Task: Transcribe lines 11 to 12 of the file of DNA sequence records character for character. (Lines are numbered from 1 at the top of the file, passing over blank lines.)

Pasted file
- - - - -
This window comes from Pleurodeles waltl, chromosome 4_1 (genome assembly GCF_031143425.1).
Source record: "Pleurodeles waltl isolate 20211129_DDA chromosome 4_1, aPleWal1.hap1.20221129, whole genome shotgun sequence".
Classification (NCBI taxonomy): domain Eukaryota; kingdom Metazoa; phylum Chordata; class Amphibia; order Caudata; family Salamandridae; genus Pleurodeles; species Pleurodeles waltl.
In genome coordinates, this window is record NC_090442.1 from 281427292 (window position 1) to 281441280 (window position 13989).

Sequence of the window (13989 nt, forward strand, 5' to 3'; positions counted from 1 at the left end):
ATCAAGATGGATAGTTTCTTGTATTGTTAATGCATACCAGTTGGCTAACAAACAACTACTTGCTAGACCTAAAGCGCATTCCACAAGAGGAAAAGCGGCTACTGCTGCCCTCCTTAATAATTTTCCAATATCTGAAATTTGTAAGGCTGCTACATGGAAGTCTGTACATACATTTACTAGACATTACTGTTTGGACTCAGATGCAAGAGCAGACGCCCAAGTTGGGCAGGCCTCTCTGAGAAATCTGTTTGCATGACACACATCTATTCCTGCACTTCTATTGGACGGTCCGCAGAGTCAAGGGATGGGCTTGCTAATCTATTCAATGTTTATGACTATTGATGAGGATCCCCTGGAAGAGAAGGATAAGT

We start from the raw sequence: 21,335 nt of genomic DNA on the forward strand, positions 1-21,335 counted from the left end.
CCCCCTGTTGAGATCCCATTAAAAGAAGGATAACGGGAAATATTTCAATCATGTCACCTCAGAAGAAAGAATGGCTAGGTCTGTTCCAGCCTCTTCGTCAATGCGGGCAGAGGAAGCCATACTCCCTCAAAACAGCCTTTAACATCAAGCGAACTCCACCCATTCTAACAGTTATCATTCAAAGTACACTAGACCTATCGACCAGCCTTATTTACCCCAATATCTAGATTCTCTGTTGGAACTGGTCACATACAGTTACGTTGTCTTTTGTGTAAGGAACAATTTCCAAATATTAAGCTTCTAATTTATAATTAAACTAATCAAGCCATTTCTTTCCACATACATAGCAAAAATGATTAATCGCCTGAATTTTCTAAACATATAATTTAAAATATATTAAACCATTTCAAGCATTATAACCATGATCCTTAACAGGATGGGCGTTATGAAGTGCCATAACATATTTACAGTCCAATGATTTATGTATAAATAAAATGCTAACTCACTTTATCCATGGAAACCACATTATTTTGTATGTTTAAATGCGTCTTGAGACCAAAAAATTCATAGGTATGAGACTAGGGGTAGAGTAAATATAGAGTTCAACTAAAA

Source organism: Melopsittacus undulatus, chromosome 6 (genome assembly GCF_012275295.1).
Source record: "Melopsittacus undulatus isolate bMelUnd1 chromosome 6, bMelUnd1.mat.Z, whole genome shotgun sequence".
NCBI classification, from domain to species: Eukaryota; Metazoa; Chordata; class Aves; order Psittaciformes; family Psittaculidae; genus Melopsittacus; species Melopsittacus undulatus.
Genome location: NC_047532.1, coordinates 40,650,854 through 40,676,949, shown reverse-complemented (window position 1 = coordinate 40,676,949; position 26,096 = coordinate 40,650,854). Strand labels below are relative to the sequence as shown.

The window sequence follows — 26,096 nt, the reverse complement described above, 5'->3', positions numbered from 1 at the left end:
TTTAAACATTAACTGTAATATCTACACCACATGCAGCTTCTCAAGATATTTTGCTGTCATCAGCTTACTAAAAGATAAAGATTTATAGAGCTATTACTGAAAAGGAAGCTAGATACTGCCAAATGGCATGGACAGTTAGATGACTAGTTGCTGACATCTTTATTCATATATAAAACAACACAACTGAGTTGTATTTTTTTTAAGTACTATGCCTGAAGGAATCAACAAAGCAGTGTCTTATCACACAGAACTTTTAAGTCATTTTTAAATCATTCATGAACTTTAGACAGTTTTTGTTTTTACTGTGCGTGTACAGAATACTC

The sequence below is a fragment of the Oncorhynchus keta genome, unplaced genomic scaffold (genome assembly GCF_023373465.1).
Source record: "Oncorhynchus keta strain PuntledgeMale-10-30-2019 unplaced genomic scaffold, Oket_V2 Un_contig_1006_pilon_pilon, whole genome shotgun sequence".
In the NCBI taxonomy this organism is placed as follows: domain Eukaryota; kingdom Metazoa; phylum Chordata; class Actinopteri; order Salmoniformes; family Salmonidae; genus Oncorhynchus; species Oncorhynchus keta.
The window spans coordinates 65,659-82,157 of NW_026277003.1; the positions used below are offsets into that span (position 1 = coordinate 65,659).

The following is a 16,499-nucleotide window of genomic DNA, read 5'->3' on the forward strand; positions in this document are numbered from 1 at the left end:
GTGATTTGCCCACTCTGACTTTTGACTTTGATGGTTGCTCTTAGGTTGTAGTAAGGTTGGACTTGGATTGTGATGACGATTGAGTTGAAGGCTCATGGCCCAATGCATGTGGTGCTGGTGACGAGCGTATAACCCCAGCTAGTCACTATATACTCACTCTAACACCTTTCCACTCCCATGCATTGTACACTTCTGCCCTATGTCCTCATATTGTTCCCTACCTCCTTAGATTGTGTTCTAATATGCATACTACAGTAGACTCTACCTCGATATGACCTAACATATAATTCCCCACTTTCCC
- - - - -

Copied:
NCBI classification, from domain to species: Eukaryota; Metazoa; Chordata; class Aves; order Psittaciformes; family Psittaculidae; genus Melopsittacus; species Melopsittacus undulatus.
Genome location: NC_047532.1, coordinates 40,650,854 through 40,676,949, shown reverse-complemented (window position 1 = coordinate 40,676,949; position 26,096 = coordinate 40,650,854). Strand labels below are relative to the sequence as shown.